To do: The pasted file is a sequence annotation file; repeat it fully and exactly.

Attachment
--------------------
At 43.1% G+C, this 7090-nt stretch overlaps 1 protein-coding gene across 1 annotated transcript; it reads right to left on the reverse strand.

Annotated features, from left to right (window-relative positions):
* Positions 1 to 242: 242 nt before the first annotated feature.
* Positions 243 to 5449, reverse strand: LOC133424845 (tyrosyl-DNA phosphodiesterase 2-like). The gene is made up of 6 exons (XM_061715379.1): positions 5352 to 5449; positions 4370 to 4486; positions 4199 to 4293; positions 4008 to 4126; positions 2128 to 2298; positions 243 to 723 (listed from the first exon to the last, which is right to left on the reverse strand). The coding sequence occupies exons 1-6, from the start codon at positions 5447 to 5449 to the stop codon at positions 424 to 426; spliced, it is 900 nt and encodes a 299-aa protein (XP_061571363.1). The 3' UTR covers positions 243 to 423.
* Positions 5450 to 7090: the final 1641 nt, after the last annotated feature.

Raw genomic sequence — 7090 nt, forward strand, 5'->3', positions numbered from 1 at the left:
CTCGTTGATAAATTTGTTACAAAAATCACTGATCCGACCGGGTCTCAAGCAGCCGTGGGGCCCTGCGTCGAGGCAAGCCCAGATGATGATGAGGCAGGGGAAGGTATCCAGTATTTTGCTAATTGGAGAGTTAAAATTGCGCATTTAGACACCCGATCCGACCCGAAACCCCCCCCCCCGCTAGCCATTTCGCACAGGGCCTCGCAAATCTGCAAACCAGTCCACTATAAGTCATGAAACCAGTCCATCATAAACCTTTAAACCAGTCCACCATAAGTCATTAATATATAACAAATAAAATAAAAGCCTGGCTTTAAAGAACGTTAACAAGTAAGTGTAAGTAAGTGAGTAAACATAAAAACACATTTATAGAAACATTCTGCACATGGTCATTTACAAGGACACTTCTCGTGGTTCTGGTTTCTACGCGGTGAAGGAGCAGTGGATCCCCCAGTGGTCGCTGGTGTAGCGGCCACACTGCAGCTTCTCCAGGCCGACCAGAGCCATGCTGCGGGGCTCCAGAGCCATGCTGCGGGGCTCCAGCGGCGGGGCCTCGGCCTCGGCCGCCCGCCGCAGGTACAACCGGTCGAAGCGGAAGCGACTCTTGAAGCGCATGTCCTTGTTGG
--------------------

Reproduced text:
At 43.1% G+C, this 7090-nt stretch overlaps 1 protein-coding gene across 1 annotated transcript; it reads right to left on the reverse strand.

Annotated features, from left to right (window-relative positions):
* Positions 1 to 242: 242 nt before the first annotated feature.
* Positions 243 to 5449, reverse strand: LOC133424845 (tyrosyl-DNA phosphodiesterase 2-like). The gene is made up of 6 exons (XM_061715379.1): positions 5352 to 5449; positions 4370 to 4486; positions 4199 to 4293; positions 4008 to 4126; positions 2128 to 2298; positions 243 to 723 (listed from the first exon to the last, which is right to left on the reverse strand). The coding sequence occupies exons 1-6, from the start codon at positions 5447 to 5449 to the stop codon at positions 424 to 426; spliced, it is 900 nt and encodes a 299-aa protein (XP_061571363.1). The 3' UTR covers positions 243 to 423.
* Positions 5450 to 7090: the final 1641 nt, after the last annotated feature.

Raw genomic sequence — 7090 nt, forward strand, 5'->3', positions numbered from 1 at the left:
CTCGTTGATAAATTTGTTACAAAAATCACTGATCCGACCGGGTCTCAAGCAGCCGTGGGGCCCTGCGTCGAGGCAAGCCCAGATGATGATGAGGCAGGGGAAGGTATCCAGTATTTTGCTAATTGGAGAGTTAAAATTGCGCATTTAGACACCCGATCCGACCCGAAACCCCCCCCCCCGCTAGCCATTTCGCACAGGGCCTCGCAAATCTGCAAACCAGTCCACTATAAGTCATGAAACCAGTCCATCATAAACCTTTAAACCAGTCCACCATAAGTCATTAATATATAACAAATAAAATAAAAGCCTGGCTTTAAAGAACGTTAACAAGTAAGTGTAAGTAAGTGAGTAAACATAAAAACACATTTATAGAAACATTCTGCACATGGTCATTTACAAGGACACTTCTCGTGGTTCTGGTTTCTACGCGGTGAAGGAGCAGTGGATCCCCCAGTGGTCGCTGGTGTAGCGGCCACACTGCAGCTTCTCCAGGCCGACCAGAGCCATGCTGCGGGGCTCCAGAGCCATGCTGCGGGGCTCCAGCGGCGGGGCCTCGGCCTCGGCCGCCCGCCGCAGGTACAACCGGTCGAAGCGGAAGCGACTCTTGAAGCGCATGTCCTTGTTGG